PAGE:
Presentation Authors: Jonathan Shoag, Michael Gross*, Morgan Pantuck, Michael Gorin, New York, NY, Edward Schaeffer, Chicago, IL, Tianyi Sun, Art Sedrakyan, Andrew Vickers, Jim Hu, New York, NY
Introduction: Prostate biopsy is a common procedure that many U.S. men endure during their lifetime. Prior population-based studies from over a decade ago found the risk of post-biopsy infections was increasing. Targeted prophylaxis using rectal swab cultures obtained prior to prostate biopsy has been suggested by professional guidelines as a way to reduce the risk of infection. We aimed to characterize recent trends in post-biopsy infections and to assess the utilization of targeted antimicrobial prophylaxis.
Methods: We analyzed Surveillance, Epidemiology and End Results (SEER)-Medicare data to identify 246,299 male Medicare beneficiaries aged over 65 years who underwent prostate biopsy between 2001 and 2013. The primary outcome was infection and death within 30 days of prostate biopsy. Secondary outcomes included infections requiring admission to the emergency department (ED) and subsequent discharge, infection requiring hospital admission, and intensive care unit (ICU) admission. Temporal trends in use of prostate biopsy was evaluated using negative binomial regression. Logistic regression was used to derive odds ratios of the year-to-year change in post-biopsy infections, death, and the use of rectal swabs for targeted prophylaxis.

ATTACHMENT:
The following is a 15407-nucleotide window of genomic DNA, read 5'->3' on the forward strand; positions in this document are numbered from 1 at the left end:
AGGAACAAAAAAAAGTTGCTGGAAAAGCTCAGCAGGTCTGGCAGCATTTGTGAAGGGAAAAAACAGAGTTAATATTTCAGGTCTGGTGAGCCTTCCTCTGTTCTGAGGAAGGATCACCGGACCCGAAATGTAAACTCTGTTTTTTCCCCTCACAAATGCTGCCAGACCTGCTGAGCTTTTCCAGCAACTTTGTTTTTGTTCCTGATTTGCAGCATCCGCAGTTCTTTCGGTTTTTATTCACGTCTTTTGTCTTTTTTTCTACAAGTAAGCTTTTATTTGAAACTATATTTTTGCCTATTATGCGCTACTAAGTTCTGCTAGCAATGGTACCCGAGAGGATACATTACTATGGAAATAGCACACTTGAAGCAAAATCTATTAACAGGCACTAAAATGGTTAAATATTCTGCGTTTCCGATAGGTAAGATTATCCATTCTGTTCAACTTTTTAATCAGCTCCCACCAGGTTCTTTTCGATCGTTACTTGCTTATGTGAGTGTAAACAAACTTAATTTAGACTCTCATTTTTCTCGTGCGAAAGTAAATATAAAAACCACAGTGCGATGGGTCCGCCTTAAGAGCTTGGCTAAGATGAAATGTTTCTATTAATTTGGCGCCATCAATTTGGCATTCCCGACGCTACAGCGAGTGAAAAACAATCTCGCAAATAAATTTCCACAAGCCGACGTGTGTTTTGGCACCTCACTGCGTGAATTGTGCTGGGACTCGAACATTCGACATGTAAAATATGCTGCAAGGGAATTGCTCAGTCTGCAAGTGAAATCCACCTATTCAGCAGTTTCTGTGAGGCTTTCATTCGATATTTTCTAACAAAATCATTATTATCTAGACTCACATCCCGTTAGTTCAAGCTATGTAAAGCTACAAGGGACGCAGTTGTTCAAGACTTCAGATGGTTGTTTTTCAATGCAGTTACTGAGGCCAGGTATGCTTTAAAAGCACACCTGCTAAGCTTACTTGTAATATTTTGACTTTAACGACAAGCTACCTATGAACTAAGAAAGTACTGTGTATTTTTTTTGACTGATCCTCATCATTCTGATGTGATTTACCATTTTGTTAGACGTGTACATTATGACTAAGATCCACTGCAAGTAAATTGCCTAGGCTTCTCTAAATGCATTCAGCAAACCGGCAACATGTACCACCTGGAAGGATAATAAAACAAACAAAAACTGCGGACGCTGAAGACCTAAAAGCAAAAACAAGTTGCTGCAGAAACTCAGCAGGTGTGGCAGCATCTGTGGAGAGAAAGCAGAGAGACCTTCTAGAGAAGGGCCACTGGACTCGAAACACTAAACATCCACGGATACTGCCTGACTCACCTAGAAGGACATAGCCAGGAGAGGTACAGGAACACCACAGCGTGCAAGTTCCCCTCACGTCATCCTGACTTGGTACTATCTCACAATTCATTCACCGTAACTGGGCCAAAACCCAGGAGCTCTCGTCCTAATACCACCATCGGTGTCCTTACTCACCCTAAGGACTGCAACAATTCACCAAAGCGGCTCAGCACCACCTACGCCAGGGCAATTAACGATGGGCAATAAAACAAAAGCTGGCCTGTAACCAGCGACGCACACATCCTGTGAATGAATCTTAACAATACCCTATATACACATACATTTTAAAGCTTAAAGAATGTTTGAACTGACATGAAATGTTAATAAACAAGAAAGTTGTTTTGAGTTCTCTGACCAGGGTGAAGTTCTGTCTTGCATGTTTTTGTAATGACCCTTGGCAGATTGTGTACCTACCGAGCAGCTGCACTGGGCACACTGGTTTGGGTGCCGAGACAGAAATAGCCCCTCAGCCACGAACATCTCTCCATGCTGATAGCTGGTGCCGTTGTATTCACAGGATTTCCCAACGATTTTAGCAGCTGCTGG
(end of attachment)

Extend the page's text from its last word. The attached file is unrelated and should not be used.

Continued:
Results: The number of post-biopsy infections increased from 5.9% in 2001 to 7.6% in 2013, OR 1.02 (95% CI 1.02 to 1.03), p < 0.001. Similarly, post-biopsy emergency room visits rose from 0.2% to 0.5%, OR 1.09 (95% CI 1.07 to 1.11), hospitalizations went from 0.5% to 1.3%, OR 1.08 (95% CI 1.07 to 1.09), and intensive care unit admissions increased from 0.1% to 0.4%, OR 1.12 (95% CI 1.09 to 1.14), all p < 0.001. The use of rectal swabs remained low, albeit increasing over the time period from 0.2% to 0.9%, OR 1.05 (95% CI 1.03 to 1.07), p < 0.001. The risk of death within 30 days (0.1%) decreased from 2001 to 2013, OR 0.96 (95% CI 0.93 to 1.00), p=0.040, Table.
Conclusions: We used current, nationally representative, population-based, data to demonstrate that the rate of post-prostate biopsy infectious complications continues to increase. Although it is beyond the scope of our study design to assign a reason for this sustained increase, our findings call for an urgent need to identify strategies to effectively combat infectious complications.
Source of Funding: This work was sponsored by the Frederick J. and Theresa Dow Wallace Fund of the New York Community Trust.